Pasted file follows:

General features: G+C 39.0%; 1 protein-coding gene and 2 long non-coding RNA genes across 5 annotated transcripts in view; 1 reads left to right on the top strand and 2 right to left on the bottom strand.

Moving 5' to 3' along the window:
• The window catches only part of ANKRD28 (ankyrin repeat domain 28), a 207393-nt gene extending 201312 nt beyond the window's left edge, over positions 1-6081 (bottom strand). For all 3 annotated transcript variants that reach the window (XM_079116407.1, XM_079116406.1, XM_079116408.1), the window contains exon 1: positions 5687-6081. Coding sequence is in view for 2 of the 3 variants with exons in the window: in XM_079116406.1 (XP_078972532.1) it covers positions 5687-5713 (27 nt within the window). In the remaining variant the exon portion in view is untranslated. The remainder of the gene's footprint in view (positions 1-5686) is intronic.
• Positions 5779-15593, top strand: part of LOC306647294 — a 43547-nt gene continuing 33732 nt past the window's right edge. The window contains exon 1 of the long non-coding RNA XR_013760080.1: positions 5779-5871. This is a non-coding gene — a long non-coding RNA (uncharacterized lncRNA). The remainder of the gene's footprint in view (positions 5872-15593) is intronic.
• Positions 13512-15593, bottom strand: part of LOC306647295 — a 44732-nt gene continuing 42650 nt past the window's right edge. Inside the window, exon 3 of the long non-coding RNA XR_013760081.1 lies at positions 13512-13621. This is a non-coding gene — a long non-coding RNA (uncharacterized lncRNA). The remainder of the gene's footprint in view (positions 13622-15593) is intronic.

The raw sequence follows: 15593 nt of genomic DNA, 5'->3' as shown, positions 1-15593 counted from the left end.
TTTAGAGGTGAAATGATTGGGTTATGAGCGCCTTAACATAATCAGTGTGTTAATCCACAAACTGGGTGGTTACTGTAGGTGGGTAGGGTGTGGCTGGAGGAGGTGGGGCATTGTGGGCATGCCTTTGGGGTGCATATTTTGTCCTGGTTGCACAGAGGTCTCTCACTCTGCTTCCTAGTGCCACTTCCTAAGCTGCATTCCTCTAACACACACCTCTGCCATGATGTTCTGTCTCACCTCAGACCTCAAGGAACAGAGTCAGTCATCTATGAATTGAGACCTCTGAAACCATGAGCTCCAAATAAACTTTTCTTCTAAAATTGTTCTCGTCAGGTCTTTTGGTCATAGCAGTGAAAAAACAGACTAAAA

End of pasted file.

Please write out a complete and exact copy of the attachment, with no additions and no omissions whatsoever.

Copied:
General features: G+C 39.0%; 1 protein-coding gene and 2 long non-coding RNA genes across 5 annotated transcripts in view; 1 reads left to right on the top strand and 2 right to left on the bottom strand.

Moving 5' to 3' along the window:
• The window catches only part of ANKRD28 (ankyrin repeat domain 28), a 207393-nt gene extending 201312 nt beyond the window's left edge, over positions 1-6081 (bottom strand). For all 3 annotated transcript variants that reach the window (XM_079116407.1, XM_079116406.1, XM_079116408.1), the window contains exon 1: positions 5687-6081. Coding sequence is in view for 2 of the 3 variants with exons in the window: in XM_079116406.1 (XP_078972532.1) it covers positions 5687-5713 (27 nt within the window). In the remaining variant the exon portion in view is untranslated. The remainder of the gene's footprint in view (positions 1-5686) is intronic.
• Positions 5779-15593, top strand: part of LOC306647294 — a 43547-nt gene continuing 33732 nt past the window's right edge. The window contains exon 1 of the long non-coding RNA XR_013760080.1: positions 5779-5871. This is a non-coding gene — a long non-coding RNA (uncharacterized lncRNA). The remainder of the gene's footprint in view (positions 5872-15593) is intronic.
• Positions 13512-15593, bottom strand: part of LOC306647295 — a 44732-nt gene continuing 42650 nt past the window's right edge. Inside the window, exon 3 of the long non-coding RNA XR_013760081.1 lies at positions 13512-13621. This is a non-coding gene — a long non-coding RNA (uncharacterized lncRNA). The remainder of the gene's footprint in view (positions 13622-15593) is intronic.

The raw sequence follows: 15593 nt of genomic DNA, 5'->3' as shown, positions 1-15593 counted from the left end.
TTTAGAGGTGAAATGATTGGGTTATGAGCGCCTTAACATAATCAGTGTGTTAATCCACAAACTGGGTGGTTACTGTAGGTGGGTAGGGTGTGGCTGGAGGAGGTGGGGCATTGTGGGCATGCCTTTGGGGTGCATATTTTGTCCTGGTTGCACAGAGGTCTCTCACTCTGCTTCCTAGTGCCACTTCCTAAGCTGCATTCCTCTAACACACACCTCTGCCATGATGTTCTGTCTCACCTCAGACCTCAAGGAACAGAGTCAGTCATCTATGAATTGAGACCTCTGAAACCATGAGCTCCAAATAAACTTTTCTTCTAAAATTGTTCTCGTCAGGTCTTTTGGTCATAGCAGTGAAAAAACAGACTAAAA